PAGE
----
In fall of 2010, the IHC launched a new project: the PLATFORM Gallery Space, founded and curated by IHC Senior Artist Alejandro Casazi in cooperation with associate curators Laura Devendorf and Yumi Kinoshita. Originating from the French word plateforme, meaning ‘ground plan’ or ‘flat shape’, the PLATFORM exhibition space is designed to bolster the careers of young international artists through the submission and display of two-dimensional printed media and video art. Artists from ten countries have responded to the project’s calls for submissions by submitting electronic versions of their work. Works chosen by the curators are printed or projected for display in the halls of the sixth floor of the HSSB; this process eliminates the need to ship physical art objects, creating an opportunity for artists to participate regardless of their location, income or nationality. This year, the Gallery has displayed the work of 41 artists over the course of three shows:
Visions of the Emerging Face of Megacities
October 7 – December 17 / 2010
This exhibition collects artists’ visualizations of vertiginously growing megacities, with their impulsive structures and grids. Featuring the work of fourteen individual artists from around the world, Snarled Megalopolis will explore a wide range of urban configurations — slum, favela, comuna, barrio de invación, taudis, shantytown.
This exhibition gathers art pieces based on unplanned urban growth of different megacities, showing how these spaces reflect and shape local political, cultural, and religious practices, and focusing on the common configuration of the urban grid.Introduction by:
BRIAN JONES, PhD Candidate
Department of Germanic, Slavic and Semitic Studies University of California, Santa Barbara
January 3 – May 31 /2011
Where Platform’s last exhibition, Snarled Megalopolis, visualized the organic shapes generated by cities out of control, Suburbia will highlight landscapes and architectures characterized by regulation, uniformity, and standardization. These landscapes are visions of nostalgia, constructed as rings around cities, bridges between cities, islands that echo cities, or pockets inside cities. These spaces long for a return to a bucolic paradise, yet are trapped in a frenetic geometrization that moves inexorably towards a sterilized utopia. As an international show, Suburbia will present a global perspective on the way repetitive and planned landscapes are interpreted and formed in other cultures, creating a multicultural rendering of both the motivations to form these spaces and the psychologies that suburbs generate. The IHC’s Platform Gallery features a curated collection of prints and video from an international body of artists.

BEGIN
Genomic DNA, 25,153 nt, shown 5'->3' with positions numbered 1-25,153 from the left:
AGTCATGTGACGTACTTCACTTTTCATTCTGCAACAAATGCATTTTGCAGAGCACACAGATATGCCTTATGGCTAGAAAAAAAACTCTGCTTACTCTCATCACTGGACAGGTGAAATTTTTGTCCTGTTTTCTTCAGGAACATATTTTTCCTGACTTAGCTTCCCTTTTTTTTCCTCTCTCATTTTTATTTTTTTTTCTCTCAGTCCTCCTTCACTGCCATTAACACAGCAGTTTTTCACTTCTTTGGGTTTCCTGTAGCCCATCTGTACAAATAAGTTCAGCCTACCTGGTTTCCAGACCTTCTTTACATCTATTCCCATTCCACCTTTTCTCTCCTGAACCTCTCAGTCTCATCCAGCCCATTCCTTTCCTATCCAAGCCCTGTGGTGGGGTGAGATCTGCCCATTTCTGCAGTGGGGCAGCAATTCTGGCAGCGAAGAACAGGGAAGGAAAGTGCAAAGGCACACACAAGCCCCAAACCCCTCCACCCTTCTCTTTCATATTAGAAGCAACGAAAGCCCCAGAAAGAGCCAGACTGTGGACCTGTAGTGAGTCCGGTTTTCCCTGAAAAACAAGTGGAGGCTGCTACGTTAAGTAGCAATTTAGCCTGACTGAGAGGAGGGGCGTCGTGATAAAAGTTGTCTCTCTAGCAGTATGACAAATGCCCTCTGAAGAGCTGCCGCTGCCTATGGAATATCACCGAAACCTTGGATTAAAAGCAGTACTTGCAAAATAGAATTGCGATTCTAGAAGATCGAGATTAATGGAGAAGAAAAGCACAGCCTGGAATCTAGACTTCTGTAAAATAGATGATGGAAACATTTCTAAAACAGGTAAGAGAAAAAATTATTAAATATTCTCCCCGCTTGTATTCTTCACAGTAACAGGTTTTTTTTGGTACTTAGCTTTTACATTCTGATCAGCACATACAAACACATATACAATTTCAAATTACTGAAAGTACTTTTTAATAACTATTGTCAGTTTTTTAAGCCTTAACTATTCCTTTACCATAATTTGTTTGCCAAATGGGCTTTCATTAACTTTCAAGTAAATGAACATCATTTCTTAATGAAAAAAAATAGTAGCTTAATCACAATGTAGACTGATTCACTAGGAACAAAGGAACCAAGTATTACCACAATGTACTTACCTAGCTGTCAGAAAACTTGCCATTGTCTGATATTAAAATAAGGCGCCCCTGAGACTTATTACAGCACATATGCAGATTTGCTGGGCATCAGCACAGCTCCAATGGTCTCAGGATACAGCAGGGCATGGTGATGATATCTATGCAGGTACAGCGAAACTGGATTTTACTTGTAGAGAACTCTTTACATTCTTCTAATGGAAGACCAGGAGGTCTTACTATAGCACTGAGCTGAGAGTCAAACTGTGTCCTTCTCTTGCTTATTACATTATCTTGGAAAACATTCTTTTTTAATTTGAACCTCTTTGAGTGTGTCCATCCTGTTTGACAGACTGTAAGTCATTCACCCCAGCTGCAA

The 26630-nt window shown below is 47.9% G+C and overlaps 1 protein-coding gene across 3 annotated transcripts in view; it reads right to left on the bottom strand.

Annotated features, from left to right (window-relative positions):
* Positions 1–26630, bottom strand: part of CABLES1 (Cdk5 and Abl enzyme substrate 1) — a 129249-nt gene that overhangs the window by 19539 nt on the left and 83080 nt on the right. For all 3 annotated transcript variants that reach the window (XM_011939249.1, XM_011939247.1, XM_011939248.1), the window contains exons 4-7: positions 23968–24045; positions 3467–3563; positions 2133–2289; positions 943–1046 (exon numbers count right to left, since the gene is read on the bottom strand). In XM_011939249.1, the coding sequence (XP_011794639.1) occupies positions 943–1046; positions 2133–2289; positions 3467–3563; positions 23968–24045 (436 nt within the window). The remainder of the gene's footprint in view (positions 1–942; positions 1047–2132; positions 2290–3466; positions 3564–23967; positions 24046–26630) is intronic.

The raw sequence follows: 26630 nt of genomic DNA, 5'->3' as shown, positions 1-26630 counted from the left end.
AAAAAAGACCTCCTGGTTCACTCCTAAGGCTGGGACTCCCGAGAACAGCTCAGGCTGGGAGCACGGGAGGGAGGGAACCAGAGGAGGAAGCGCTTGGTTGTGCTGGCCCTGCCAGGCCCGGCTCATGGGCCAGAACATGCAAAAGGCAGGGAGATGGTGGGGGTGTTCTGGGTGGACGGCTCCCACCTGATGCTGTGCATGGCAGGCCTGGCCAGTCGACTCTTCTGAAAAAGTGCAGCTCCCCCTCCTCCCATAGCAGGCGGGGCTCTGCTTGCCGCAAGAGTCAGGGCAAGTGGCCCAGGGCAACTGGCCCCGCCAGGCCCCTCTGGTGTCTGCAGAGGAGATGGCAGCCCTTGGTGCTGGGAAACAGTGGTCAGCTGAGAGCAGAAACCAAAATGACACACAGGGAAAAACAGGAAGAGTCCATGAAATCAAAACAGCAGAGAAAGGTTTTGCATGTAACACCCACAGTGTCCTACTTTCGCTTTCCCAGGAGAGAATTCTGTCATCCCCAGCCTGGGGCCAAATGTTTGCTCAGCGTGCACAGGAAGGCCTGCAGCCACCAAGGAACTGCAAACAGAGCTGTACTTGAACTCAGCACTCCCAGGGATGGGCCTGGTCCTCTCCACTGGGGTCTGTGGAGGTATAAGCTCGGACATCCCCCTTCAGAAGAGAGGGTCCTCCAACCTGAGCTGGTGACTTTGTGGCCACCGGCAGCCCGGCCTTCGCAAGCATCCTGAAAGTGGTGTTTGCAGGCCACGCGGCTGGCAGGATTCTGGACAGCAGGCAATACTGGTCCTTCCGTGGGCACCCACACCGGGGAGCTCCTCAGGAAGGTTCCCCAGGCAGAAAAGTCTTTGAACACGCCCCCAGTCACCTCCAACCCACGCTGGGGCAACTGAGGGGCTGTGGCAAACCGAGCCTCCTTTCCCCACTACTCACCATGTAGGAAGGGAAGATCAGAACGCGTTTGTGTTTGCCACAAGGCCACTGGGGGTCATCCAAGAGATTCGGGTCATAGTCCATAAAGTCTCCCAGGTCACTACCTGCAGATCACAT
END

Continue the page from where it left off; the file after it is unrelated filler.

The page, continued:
June 1 – September 15
Where Platform’s previous shows Snarled Megalopolis and Suburbia explored geographies of large cities and suburbs, Micro-Topologies investigates the complexities of human-land relationships and natural-human phenomena envisioned in “local” contexts. The exhibit features artworks that reveal, examine and (re)interpret activities, environments, movements and communities on a small scale. It focuses on specific sites, interpreting “micro” as literally microscopic or hyper-local.